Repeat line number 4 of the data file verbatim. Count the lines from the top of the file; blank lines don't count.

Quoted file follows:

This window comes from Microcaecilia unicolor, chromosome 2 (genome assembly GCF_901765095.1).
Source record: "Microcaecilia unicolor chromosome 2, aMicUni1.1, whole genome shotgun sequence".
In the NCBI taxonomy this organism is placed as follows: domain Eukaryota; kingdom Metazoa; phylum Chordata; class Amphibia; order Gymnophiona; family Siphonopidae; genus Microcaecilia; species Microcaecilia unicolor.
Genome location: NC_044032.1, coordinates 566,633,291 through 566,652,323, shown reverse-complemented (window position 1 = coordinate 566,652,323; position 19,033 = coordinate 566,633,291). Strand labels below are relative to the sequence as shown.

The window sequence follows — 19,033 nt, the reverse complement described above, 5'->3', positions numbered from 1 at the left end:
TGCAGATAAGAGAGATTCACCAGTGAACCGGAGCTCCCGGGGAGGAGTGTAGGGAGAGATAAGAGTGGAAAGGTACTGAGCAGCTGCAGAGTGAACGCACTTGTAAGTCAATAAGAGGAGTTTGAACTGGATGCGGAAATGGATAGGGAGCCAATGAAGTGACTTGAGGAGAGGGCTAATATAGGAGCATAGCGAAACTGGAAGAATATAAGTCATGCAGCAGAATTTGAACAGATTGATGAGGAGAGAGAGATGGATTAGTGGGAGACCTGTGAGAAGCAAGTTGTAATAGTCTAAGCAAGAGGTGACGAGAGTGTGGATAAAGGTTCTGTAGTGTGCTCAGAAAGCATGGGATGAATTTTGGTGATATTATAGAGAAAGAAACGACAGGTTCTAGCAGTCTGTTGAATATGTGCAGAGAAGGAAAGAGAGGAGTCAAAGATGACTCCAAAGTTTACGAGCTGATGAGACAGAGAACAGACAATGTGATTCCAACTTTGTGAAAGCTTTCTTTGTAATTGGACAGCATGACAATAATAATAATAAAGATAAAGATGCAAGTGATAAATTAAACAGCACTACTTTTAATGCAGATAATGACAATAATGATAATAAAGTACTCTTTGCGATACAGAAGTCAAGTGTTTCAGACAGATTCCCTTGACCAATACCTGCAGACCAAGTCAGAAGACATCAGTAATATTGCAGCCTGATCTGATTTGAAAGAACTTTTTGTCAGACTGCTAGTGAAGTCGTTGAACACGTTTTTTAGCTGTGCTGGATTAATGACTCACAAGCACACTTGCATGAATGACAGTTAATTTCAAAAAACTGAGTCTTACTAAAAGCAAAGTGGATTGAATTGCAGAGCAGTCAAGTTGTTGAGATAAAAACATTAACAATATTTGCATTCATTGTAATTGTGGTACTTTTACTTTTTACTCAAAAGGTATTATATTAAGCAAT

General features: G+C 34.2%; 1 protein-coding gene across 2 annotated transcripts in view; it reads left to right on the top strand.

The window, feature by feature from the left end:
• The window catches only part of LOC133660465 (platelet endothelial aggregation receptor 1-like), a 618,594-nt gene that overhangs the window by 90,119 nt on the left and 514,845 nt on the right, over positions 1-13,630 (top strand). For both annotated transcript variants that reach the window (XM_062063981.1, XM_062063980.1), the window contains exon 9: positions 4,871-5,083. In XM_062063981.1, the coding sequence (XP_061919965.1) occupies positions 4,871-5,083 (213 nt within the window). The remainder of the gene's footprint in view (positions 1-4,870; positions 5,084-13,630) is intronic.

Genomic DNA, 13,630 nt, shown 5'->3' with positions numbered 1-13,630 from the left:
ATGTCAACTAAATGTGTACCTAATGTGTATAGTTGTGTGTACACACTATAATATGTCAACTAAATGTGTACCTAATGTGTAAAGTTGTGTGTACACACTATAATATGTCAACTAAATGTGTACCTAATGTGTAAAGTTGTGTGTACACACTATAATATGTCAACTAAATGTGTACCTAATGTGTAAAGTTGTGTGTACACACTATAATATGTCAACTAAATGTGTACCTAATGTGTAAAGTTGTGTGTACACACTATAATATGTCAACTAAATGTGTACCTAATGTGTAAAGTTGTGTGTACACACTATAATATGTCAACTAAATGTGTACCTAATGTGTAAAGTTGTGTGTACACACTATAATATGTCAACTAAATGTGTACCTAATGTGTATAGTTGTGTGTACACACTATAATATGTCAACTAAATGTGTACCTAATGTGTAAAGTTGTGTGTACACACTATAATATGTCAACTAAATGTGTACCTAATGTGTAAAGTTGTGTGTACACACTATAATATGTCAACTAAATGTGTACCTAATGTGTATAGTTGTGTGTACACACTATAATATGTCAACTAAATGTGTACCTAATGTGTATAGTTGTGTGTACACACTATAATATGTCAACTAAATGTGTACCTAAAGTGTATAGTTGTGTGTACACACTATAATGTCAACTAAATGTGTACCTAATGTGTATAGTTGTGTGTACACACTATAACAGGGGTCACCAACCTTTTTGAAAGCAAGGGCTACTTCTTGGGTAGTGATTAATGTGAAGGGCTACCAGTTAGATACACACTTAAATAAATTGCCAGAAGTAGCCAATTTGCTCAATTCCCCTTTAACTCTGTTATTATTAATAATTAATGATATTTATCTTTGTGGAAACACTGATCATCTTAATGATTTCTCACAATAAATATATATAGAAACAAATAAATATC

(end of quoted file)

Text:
Genome location: NC_044032.1, coordinates 566,633,291 through 566,652,323, shown reverse-complemented (window position 1 = coordinate 566,652,323; position 19,033 = coordinate 566,633,291). Strand labels below are relative to the sequence as shown.